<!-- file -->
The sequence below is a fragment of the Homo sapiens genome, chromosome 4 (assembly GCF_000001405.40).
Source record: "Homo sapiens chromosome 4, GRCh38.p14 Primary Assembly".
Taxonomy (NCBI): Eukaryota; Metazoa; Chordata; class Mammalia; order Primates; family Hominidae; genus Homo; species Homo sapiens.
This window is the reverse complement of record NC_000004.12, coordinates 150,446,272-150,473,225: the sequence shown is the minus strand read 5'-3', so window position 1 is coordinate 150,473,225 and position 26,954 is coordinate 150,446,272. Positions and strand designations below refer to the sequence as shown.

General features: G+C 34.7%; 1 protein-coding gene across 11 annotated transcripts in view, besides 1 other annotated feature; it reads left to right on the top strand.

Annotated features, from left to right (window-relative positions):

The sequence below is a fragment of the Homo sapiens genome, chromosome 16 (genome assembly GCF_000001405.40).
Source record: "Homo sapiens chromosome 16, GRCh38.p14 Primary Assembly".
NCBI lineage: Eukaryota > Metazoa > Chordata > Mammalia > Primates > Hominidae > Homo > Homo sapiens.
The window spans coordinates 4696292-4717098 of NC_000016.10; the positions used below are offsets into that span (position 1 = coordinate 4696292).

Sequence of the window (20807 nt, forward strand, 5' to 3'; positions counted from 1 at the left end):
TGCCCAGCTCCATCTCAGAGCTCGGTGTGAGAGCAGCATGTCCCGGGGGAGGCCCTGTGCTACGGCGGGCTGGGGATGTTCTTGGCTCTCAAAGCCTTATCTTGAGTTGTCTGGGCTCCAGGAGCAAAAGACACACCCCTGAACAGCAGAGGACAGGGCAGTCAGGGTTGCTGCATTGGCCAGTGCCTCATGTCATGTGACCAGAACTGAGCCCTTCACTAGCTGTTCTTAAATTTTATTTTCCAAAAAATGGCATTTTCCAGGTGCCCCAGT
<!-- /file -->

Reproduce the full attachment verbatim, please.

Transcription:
The sequence below is a fragment of the Homo sapiens genome, chromosome 4 (assembly GCF_000001405.40).
Source record: "Homo sapiens chromosome 4, GRCh38.p14 Primary Assembly".
Taxonomy (NCBI): Eukaryota; Metazoa; Chordata; class Mammalia; order Primates; family Hominidae; genus Homo; species Homo sapiens.
This window is the reverse complement of record NC_000004.12, coordinates 150,446,272-150,473,225: the sequence shown is the minus strand read 5'-3', so window position 1 is coordinate 150,473,225 and position 26,954 is coordinate 150,446,272. Positions and strand designations below refer to the sequence as shown.

General features: G+C 34.7%; 1 protein-coding gene across 11 annotated transcripts in view, besides 1 other annotated feature; it reads left to right on the top strand.

Annotated features, from left to right (window-relative positions):

The sequence below is a fragment of the Homo sapiens genome, chromosome 16 (genome assembly GCF_000001405.40).
Source record: "Homo sapiens chromosome 16, GRCh38.p14 Primary Assembly".
NCBI lineage: Eukaryota > Metazoa > Chordata > Mammalia > Primates > Hominidae > Homo > Homo sapiens.
The window spans coordinates 4696292-4717098 of NC_000016.10; the positions used below are offsets into that span (position 1 = coordinate 4696292).

Sequence of the window (20807 nt, forward strand, 5' to 3'; positions counted from 1 at the left end):
TGCCCAGCTCCATCTCAGAGCTCGGTGTGAGAGCAGCATGTCCCGGGGGAGGCCCTGTGCTACGGCGGGCTGGGGATGTTCTTGGCTCTCAAAGCCTTATCTTGAGTTGTCTGGGCTCCAGGAGCAAAAGACACACCCCTGAACAGCAGAGGACAGGGCAGTCAGGGTTGCTGCATTGGCCAGTGCCTCATGTCATGTGACCAGAACTGAGCCCTTCACTAGCTGTTCTTAAATTTTATTTTCCAAAAAATGGCATTTTCCAGGTGCCCCAGT